I’ve wanting to visit this museum since January 2012, when I saw a conference about Dieter Rams and the Ulm School held by Dr. Klaus Klemp, then in charge of exhibitions. The theme and the conference were so interesting for me, that I thought this museum would be fascinating. Unfortunately, these expectations lead me to a major disappointment when I finally visited it some days ago.
To start, the major part of the population doesn’t have a clear idea of what applied arts mean. Therefore, the may expect to understand it after visiting a museum of applied arts, and they probably don’t know what they may find in such an exhibition. I do have an idea, as I am personally interested, I love industrial design and I have visited lots of museums and exhibitions around this theme. Nevertheless, I ended completely confused and bored.
The museum was reopened on 2013, with a new concept. As they say on their website: “… the Museum Angewandte Kunst is now conceived as a space of possibility, a realm of sensory thought and experience, a platform for research, dialogue and negotiation, conversation, cooperation and participation. The concern here is with perspectives and strategies related to the variant forms of design embedded in what we refer to as our societal context, our lives.”
I think it is perfect to rethink a museum, and to go beyond the traditional usages. I usually support these brave actions! Unfortunately, they went too far here. They miss a link between public and specialists, and are focused only to artists, designers and architects. A normal person, as I am, may end feeling that this is not a place to visit again, may think “it’s not for me”. Maybe that’s what the staff is looking for, to discourage the ones that don’t belong to their specific target, but it seems to me a little crazy. It cannot be a coincidence that I was the only visitor the couple of hours I stayed there.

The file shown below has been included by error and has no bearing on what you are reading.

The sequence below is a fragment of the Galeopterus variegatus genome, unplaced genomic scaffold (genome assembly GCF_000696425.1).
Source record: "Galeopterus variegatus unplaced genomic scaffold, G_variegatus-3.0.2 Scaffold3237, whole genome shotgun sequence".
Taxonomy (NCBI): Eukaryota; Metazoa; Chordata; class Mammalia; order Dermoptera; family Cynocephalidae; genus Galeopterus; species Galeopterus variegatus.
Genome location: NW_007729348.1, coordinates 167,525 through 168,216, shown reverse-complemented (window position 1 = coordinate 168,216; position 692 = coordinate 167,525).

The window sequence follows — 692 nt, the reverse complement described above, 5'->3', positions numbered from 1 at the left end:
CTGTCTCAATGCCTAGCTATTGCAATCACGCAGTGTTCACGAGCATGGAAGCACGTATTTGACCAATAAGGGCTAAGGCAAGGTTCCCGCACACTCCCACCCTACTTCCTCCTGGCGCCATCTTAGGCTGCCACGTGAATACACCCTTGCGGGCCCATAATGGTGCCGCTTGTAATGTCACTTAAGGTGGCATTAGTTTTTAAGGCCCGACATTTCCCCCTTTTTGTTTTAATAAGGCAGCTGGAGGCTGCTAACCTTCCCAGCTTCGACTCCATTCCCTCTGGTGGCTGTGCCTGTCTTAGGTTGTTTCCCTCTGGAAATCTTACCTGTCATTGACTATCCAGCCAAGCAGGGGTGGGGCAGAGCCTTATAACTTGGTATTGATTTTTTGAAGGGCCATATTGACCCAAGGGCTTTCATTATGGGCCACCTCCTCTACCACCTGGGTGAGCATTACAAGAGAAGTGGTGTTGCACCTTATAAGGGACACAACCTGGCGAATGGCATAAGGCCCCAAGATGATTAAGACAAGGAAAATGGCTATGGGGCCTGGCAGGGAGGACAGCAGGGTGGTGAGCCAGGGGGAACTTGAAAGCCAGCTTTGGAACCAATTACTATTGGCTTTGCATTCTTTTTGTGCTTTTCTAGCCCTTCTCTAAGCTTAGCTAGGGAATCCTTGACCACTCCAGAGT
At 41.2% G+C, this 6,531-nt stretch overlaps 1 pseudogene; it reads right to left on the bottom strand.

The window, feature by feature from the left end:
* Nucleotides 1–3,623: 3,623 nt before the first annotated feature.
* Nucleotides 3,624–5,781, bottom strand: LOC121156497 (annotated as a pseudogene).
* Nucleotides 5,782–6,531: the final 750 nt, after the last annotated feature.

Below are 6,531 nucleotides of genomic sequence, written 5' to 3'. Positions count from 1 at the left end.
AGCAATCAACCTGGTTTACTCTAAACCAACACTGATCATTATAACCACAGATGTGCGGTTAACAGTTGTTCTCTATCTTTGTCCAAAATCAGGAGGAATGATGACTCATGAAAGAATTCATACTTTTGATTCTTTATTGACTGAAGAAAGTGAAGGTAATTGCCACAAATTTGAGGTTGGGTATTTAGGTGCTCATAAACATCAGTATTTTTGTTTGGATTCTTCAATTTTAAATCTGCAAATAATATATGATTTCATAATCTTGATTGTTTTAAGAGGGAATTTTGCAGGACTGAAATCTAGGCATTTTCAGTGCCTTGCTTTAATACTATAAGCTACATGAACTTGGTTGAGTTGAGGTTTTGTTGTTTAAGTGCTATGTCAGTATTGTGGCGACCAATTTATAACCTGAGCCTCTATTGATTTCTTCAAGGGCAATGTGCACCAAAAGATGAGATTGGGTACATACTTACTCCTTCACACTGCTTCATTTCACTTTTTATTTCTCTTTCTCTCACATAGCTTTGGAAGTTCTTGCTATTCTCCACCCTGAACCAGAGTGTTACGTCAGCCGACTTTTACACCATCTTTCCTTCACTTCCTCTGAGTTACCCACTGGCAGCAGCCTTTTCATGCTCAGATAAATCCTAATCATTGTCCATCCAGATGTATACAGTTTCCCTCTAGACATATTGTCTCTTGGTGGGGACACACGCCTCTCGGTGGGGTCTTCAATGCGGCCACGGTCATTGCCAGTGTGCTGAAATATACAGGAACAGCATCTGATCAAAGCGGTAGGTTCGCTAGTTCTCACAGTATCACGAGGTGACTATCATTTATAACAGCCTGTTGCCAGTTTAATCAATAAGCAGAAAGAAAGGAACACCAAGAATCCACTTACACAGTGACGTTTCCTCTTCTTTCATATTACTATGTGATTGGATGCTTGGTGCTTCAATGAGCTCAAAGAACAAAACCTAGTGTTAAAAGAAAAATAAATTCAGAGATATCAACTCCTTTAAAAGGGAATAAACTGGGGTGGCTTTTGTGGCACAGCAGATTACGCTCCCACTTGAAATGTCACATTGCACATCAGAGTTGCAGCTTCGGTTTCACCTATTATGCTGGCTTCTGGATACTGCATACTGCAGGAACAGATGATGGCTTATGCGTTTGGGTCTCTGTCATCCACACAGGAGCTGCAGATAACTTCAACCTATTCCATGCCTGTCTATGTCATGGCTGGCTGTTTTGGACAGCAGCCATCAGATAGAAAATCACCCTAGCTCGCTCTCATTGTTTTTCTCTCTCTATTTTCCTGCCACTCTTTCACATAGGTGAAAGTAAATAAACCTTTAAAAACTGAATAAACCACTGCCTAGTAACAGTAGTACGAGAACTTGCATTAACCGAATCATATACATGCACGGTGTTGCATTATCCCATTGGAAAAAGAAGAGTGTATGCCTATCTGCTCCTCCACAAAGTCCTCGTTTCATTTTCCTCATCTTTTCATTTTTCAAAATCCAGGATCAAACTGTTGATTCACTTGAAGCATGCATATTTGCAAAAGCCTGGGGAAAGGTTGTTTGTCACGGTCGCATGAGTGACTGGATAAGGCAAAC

The museum is composed of a modern building, with white walls and a lot of natural light, and an old villa. The villa’s rooms recreate historical furnished rooms, either German or from other European countries. Each room is supported by a private company, what is a very good idea that I‘d love to see more often. There is no information on the rooms, so before leaving the villa I asked the attendant for some information. Only after asking she said there are audio guides on German and English available, although I talked to her just after entering the villa, because I wanted to know when it was built. Too bad: no signs advising that you can only be informed through audio guides, and attendants not trained to offer them.
On the new building you may find the so called “Museological Chamber”, which again has no exhibit labels. As I already had the bad experience of the villa, I went directly to the attendant and she gave me a booklet with the information of the pieces in German (and only German). This room has various pieces of all epochs, materials and places, all mixed together. Although I tried to figure out what the tour reasoning would be, what was the common point between them, I couldn’t find out.
Another huge hall was dedicated children storybooks. This space was interesting, although it made me think of some book editor that has very good contacts. Because, a whole room for just one book that was published last year? I could understand it for a classic, but for a normal –though beautiful-book?
The museum’s library consisted on two large tables with books over it and a sofa in front of them, in calculated order and very appealing. I picked up one, but the attendant came to me in a hurry, asking me to wear gloves. I tried to browse through the book with the rubber gloves, but I couldn’t. It lost a big part of what made it interesting: the editors think on the textures, which paper, which cover, and I couldn’t feel them. And it is really difficult to turn the pages with such gloves!
The museum’s café was the only part I really liked: they use it to show how applied arts can be applied. It is a space that has a temporary design (including ornaments and furniture) that is an exhibition by itself –with explanations in German and English, finally!
Museum Angewandte Kunst, Schaumainkai 17, 60594 Frankfurt http://www.museumangewandtekunst.de/en